As Ticketmaster fights to end the use of software that allows ticket brokers to purchase blocks of tickets from their site, such as ones developed by RMG Technologies, a recent feature by the ESPN program “E:60” revealed that the ticketing giant has profited from the use of the same technology.
Ticketmaster’s highly publicized purchase of TicketsNow has led many to question whether there is a conflict of interest involved in the deal. Ticketmaster stands to profit from both the primary sale of the ticket and its resale on its secondary site.
At a broker meeting held in Las Vegas, NV yesterday, ticket brokers expressed their concerns about whether or not Ticketmaster had their best interest at heart. “We were fed what they thought we wanted to hear,” said one East Coast broker who requested anonymity.
Now, there might be more reason for this skepticism. When Ticketmaster spokesman Joe Freeman was informed by the reporter that a ticket purchased on TicketsNow was originally purchased through the use of RMG Technology’s software, which ultimately generated a profit for Ticketmaster, he responded with a strong message.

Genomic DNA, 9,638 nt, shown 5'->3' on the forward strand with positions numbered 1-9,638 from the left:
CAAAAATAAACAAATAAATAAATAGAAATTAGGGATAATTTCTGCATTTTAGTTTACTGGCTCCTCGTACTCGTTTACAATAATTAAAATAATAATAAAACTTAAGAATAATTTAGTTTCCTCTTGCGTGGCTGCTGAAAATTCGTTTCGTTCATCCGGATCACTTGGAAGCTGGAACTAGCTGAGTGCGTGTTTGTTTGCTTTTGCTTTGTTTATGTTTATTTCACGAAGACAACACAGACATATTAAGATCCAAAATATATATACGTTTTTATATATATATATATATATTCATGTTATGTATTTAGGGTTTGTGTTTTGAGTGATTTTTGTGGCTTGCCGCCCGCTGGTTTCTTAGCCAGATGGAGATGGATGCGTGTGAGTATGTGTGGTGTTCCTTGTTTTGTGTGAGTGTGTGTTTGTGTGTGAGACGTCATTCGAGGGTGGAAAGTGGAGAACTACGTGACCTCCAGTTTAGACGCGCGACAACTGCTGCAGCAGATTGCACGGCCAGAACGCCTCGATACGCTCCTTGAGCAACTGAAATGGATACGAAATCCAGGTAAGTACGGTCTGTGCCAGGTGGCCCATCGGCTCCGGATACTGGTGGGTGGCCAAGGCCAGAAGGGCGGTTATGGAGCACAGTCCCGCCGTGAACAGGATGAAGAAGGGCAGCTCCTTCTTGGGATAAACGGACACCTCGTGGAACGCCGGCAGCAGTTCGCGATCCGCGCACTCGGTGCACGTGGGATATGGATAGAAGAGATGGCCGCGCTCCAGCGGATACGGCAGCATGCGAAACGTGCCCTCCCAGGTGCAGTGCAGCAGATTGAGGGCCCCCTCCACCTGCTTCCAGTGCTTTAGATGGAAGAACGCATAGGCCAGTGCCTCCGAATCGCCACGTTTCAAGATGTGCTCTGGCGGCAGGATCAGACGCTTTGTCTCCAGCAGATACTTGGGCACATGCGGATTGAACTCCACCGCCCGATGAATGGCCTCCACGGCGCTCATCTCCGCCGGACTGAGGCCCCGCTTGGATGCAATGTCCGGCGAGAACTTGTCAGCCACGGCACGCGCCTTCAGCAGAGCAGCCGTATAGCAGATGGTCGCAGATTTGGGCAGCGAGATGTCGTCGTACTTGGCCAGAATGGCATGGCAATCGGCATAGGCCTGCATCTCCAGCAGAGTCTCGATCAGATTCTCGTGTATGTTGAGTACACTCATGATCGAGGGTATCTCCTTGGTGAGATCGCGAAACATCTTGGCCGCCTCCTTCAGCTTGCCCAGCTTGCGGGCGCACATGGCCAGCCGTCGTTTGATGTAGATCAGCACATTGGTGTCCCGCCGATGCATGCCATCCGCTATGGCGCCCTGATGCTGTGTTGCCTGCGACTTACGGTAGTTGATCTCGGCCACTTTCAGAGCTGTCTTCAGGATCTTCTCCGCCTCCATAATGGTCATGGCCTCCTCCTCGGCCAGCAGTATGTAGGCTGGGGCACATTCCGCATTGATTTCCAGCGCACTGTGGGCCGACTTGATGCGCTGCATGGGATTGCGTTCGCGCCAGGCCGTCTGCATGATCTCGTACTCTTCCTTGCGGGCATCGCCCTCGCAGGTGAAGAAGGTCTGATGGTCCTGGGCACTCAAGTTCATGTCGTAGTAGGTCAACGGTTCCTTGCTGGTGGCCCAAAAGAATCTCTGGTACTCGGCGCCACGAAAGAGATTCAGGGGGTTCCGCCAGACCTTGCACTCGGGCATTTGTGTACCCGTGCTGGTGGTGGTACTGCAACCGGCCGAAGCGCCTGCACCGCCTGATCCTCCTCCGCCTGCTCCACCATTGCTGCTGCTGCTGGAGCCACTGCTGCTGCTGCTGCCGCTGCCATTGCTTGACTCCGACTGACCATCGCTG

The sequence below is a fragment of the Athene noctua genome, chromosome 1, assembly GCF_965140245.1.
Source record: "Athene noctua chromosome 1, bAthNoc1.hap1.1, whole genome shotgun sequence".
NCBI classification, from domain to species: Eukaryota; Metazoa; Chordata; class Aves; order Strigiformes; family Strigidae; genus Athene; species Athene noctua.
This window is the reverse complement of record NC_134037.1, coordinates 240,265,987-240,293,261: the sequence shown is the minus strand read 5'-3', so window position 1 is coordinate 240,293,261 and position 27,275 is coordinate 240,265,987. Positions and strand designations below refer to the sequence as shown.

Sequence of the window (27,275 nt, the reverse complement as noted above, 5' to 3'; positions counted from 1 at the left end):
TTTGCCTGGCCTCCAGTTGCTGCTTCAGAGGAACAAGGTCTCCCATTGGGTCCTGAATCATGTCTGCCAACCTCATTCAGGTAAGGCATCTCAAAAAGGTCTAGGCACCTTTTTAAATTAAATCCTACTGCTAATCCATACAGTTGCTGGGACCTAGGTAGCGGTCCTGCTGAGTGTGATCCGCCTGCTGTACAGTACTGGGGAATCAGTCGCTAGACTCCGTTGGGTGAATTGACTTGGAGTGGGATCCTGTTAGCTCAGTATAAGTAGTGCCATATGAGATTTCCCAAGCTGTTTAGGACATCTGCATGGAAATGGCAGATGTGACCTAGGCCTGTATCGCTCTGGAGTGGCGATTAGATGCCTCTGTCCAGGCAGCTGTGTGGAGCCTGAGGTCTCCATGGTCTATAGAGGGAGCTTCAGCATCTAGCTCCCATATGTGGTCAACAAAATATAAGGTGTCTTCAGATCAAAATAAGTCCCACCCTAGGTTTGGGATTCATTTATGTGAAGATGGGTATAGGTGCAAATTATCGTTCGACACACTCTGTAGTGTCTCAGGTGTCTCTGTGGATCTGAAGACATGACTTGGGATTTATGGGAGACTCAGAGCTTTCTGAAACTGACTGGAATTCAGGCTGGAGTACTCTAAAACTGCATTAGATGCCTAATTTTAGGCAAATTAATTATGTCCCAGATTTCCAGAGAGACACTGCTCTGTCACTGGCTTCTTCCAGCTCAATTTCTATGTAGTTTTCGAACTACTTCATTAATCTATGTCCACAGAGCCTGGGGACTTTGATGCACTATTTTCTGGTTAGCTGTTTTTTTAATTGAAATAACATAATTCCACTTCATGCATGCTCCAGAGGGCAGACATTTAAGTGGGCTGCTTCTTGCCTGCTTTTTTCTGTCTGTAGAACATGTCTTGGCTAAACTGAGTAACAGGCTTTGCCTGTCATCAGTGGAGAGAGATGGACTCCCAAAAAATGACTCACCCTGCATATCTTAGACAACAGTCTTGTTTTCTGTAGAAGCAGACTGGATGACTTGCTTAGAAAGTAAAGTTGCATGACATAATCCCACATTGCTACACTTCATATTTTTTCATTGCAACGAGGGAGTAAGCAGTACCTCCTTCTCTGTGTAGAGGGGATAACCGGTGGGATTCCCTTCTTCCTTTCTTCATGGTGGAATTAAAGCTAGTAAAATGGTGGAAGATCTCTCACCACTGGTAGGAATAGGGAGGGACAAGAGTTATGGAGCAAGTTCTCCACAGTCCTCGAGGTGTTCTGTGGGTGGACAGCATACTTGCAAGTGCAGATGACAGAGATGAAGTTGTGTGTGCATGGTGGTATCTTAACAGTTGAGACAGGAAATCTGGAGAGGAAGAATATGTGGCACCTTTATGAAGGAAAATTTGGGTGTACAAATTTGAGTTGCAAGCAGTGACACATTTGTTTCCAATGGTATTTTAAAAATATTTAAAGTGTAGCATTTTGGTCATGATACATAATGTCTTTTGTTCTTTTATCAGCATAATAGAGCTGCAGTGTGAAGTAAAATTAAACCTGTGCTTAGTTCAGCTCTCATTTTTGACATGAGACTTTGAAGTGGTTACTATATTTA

“I’d love to have the brokers name because I can almost guarantee you we would look to have that broker taken off of TicketsNow,” Freeman said. “We don’t support the use of automation.”
Ticketmaster’s acquisition of TicketsNow has been constantly under fire from brokers with growing concerns about the company’s intentions, which led to a meeting between Ticketmaster CEO Sean Moriarty, TicketsNow CEO Cheryl Rosner and over 100 brokers in Las Vegas this week.
The ESPN feature explains that up to five entities stand to profit from the sale of a ticket on the secondary market: the team or artist, the primary seller, software developers, the brokers, and the secondary sites that it’s sold on.
Last Updated on May 15, 2008 by By Tim Fraser